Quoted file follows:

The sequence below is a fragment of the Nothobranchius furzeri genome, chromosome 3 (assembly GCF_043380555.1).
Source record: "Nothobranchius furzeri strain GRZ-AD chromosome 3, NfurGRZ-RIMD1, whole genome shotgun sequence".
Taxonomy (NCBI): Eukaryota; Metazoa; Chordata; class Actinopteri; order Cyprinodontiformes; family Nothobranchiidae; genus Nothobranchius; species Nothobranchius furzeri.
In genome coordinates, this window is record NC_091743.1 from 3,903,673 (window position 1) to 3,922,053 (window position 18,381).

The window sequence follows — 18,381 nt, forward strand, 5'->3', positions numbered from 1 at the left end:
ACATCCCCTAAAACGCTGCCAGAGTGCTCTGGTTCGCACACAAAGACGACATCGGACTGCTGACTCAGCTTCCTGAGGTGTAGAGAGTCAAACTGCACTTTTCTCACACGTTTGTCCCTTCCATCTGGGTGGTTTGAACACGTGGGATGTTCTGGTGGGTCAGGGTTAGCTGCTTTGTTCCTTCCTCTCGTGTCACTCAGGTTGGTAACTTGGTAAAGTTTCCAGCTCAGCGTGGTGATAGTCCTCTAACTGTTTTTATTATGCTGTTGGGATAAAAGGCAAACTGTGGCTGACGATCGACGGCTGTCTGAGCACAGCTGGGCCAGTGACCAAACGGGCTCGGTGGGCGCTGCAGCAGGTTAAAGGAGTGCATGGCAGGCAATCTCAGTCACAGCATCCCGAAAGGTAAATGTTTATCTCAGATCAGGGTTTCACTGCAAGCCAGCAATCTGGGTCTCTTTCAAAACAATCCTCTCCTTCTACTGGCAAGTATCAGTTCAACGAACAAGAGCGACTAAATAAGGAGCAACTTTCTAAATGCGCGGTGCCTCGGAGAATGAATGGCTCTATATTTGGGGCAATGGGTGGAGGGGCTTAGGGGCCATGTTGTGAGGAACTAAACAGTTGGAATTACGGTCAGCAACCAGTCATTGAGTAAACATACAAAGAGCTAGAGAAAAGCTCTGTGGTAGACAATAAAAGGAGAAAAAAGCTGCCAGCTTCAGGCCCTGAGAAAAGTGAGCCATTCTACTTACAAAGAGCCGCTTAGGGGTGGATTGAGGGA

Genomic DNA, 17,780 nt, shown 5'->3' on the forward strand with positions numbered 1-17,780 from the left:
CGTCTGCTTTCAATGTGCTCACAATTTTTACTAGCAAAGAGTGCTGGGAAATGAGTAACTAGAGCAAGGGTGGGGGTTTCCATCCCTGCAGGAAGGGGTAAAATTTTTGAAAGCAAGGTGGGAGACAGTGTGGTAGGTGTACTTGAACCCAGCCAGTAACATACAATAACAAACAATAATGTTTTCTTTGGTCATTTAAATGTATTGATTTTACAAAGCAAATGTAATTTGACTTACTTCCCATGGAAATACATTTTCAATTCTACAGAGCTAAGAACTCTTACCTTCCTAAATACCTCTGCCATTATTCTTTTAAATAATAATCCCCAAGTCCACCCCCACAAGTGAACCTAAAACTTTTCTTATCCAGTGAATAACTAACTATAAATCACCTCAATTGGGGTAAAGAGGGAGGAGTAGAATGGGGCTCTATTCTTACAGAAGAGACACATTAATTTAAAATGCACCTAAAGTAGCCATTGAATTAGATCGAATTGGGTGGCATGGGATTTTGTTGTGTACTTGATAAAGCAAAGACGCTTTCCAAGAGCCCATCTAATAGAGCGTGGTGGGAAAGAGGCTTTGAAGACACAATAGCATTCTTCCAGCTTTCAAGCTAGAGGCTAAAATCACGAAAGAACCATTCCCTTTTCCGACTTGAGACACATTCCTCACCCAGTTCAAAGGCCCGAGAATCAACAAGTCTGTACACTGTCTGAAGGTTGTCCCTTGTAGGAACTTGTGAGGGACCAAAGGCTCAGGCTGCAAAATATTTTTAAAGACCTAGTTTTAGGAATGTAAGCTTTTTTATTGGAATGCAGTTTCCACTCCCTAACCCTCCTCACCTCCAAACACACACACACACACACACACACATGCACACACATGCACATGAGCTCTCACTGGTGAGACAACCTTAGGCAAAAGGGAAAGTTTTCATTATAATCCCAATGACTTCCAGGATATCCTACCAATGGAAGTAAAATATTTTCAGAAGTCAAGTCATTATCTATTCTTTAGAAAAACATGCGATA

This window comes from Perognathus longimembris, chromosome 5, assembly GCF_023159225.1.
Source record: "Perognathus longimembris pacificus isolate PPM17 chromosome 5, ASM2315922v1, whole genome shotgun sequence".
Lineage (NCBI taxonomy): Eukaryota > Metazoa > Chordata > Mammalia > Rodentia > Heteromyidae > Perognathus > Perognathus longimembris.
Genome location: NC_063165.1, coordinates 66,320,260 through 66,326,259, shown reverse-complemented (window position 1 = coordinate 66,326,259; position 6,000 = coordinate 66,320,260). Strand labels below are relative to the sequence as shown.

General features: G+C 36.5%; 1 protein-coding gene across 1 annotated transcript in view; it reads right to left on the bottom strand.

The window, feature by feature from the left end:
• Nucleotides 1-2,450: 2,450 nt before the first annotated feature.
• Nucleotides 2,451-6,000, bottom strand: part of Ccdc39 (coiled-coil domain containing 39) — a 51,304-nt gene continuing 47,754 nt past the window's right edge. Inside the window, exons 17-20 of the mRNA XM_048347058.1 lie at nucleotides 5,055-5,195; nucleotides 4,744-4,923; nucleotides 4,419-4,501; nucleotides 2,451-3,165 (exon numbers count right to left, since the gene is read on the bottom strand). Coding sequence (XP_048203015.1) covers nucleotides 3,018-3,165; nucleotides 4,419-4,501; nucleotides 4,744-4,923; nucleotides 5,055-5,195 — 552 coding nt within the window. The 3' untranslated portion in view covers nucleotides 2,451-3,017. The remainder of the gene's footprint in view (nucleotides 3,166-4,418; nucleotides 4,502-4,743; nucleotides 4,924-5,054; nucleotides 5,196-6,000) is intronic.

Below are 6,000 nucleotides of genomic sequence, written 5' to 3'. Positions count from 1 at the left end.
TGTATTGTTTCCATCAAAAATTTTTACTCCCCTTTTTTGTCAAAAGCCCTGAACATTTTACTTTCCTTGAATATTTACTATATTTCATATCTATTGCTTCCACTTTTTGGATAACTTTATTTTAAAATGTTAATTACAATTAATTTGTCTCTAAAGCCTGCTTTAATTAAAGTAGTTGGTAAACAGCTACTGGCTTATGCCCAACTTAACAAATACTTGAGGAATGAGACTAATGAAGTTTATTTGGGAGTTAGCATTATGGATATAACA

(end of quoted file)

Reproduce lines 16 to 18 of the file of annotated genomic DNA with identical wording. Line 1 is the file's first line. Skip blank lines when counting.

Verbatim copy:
• Nucleotides 2,451-6,000, bottom strand: part of Ccdc39 (coiled-coil domain containing 39) — a 51,304-nt gene continuing 47,754 nt past the window's right edge. Inside the window, exons 17-20 of the mRNA XM_048347058.1 lie at nucleotides 5,055-5,195; nucleotides 4,744-4,923; nucleotides 4,419-4,501; nucleotides 2,451-3,165 (exon numbers count right to left, since the gene is read on the bottom strand). Coding sequence (XP_048203015.1) covers nucleotides 3,018-3,165; nucleotides 4,419-4,501; nucleotides 4,744-4,923; nucleotides 5,055-5,195 — 552 coding nt within the window. The 3' untranslated portion in view covers nucleotides 2,451-3,017. The remainder of the gene's footprint in view (nucleotides 3,166-4,418; nucleotides 4,502-4,743; nucleotides 4,924-5,054; nucleotides 5,196-6,000) is intronic.

Below are 6,000 nucleotides of genomic sequence, written 5' to 3'. Positions count from 1 at the left end.
TGTATTGTTTCCATCAAAAATTTTTACTCCCCTTTTTTGTCAAAAGCCCTGAACATTTTACTTTCCTTGAATATTTACTATATTTCATATCTATTGCTTCCACTTTTTGGATAACTTTATTTTAAAATGTTAATTACAATTAATTTGTCTCTAAAGCCTGCTTTAATTAAAGTAGTTGGTAAACAGCTACTGGCTTATGCCCAACTTAACAAATACTTGAGGAATGAGACTAATGAAGTTTATTTGGGAGTTAGCATTATGGATATAACA